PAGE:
'Nightly News' Spins 'Black Friday' Increase as Bad

     A simple, “Oops, we were wrong – things weren’t as bad as we predicted,” would have sufficed. But that would have meant straying from the message that everything is bad with the American economy.


     The Nov. 30 “NBC Nightly News” devoted a 36-second segment to higher-than-expected sales for “Black Friday,” the day after Thanksgiving traditionally known for high shopping volume. The National Retail Federation reported 7.2 percent higher per person spending on Black Friday 2008, with 25 million more shoppers than in 2007.


     But the “Nightly News” spun the increase in spending as a bad thing. Anchor Amy Robach suggested retailers inflated spending statistics by offering better deals than are usually available on Black Friday – a day known for great deals.


     “But, despite what may prove to be a good start, there is reason for concern among retailers who fear those crowds were driven by deep discounts,” Robach said. “In addition, more of those shoppers surveyed said they are already close to finishing their holiday shopping this year.”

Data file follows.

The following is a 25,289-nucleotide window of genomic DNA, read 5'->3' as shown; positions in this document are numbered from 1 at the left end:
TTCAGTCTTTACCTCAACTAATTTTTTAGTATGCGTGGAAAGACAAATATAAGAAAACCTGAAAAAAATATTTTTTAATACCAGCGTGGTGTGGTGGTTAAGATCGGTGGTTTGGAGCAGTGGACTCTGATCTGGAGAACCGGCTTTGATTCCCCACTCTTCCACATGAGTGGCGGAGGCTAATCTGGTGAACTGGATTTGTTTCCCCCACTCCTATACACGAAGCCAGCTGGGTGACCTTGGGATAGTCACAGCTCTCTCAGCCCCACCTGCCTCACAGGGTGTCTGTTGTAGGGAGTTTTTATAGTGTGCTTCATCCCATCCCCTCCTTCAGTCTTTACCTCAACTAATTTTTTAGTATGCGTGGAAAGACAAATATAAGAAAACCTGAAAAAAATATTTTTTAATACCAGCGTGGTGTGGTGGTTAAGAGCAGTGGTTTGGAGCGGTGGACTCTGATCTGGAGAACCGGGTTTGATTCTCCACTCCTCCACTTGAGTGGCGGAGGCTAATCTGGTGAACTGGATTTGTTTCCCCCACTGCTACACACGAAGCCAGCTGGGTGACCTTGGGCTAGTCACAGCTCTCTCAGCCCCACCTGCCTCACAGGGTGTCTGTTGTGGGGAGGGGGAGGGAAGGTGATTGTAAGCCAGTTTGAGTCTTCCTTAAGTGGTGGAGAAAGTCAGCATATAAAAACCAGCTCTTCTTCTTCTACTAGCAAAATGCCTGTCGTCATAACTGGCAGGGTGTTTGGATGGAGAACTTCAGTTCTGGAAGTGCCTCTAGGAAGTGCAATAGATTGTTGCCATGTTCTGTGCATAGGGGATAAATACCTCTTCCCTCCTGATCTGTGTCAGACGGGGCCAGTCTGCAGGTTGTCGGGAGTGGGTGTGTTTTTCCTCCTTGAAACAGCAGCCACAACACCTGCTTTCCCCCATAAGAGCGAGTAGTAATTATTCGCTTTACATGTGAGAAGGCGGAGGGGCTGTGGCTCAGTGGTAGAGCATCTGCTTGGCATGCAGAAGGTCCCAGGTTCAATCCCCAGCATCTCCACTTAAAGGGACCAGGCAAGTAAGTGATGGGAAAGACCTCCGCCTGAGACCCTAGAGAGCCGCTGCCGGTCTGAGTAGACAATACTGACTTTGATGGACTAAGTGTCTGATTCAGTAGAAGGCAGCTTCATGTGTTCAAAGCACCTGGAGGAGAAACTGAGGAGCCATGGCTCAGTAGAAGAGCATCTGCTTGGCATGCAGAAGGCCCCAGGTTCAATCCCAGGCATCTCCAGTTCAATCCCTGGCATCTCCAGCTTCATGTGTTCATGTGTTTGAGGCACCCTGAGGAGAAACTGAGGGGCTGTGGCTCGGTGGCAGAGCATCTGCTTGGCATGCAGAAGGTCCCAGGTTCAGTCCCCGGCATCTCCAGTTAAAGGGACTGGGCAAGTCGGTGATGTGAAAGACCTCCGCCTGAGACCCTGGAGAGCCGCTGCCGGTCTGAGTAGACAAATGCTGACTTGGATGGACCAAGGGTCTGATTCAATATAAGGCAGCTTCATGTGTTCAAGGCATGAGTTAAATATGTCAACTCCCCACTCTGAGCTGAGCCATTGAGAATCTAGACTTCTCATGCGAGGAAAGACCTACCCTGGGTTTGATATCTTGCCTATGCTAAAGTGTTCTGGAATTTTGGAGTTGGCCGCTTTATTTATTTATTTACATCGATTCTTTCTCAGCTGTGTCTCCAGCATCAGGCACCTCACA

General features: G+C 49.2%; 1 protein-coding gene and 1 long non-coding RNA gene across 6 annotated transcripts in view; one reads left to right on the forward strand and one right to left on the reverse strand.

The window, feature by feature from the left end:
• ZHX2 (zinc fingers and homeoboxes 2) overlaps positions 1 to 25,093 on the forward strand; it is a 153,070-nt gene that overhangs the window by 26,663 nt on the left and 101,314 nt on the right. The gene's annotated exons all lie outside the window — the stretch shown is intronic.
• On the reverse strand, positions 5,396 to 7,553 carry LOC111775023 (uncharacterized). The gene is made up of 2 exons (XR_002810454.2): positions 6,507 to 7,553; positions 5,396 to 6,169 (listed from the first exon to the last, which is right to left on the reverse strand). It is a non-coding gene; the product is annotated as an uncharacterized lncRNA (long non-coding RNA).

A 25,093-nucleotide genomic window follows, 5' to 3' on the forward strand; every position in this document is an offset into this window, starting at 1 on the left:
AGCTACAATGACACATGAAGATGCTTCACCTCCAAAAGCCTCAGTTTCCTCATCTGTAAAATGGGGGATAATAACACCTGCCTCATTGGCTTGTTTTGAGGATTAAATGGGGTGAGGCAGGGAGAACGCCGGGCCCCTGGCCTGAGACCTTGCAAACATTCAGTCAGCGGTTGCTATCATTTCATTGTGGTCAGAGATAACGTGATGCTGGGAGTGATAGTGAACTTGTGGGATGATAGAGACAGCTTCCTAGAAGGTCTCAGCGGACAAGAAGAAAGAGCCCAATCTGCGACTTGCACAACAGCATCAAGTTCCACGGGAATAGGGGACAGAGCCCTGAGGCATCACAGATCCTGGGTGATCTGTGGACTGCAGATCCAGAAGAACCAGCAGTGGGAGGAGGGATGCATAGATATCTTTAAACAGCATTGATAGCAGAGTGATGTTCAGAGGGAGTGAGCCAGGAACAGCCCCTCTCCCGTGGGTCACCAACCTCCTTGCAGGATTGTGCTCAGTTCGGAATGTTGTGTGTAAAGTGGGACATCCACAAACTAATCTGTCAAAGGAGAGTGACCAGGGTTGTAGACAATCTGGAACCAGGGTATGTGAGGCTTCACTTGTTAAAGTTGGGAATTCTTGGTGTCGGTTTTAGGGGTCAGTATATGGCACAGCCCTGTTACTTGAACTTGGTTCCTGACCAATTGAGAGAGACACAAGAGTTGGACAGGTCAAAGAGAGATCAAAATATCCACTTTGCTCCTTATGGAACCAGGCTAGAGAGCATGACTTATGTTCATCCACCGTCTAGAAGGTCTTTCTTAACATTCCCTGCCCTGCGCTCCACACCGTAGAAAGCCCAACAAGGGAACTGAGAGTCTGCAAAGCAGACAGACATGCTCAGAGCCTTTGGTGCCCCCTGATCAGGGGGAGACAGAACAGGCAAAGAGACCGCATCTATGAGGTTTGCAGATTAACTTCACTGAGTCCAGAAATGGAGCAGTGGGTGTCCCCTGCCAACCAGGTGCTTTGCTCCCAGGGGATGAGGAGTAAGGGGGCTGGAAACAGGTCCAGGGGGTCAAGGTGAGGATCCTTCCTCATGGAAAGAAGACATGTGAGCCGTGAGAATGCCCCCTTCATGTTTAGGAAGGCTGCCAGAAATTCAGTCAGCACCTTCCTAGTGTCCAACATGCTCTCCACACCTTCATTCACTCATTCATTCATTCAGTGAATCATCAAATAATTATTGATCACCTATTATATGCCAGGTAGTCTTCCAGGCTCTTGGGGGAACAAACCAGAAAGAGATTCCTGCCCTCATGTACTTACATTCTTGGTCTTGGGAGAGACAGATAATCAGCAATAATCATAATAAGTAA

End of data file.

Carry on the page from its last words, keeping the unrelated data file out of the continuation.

Robach downplayed the significance of Black Friday sales for the economy only seven days after “Nightly News” anchor Lester Holt emphasized it.


     “Next Friday, the day after Thanksgiving, is the traditional start of the holiday shopping season and a giant barometer on the true state of the economy,” Holt said on Nov. 23.


     The National Retail Federation, the organization that tracks the sales used in Robach’s report, said in a release on Nov. 30 it expects holiday sales will rise 2.2 percent this year to $470.4 billion – a modest increase over 2007, but an increase nonetheless.


     ShopperTrak, another organization that tracks holiday spending, reported a “strong,” “healthy” and “truly amazing” 3 percent increase in spending over 2007.


     The media predicted dismal Black Friday sales in 2007 as well, but that year sales jumped 7.2 percent for the Friday and Saturday after Thanksgiving in 2007 – a total increase of $16.4 billion.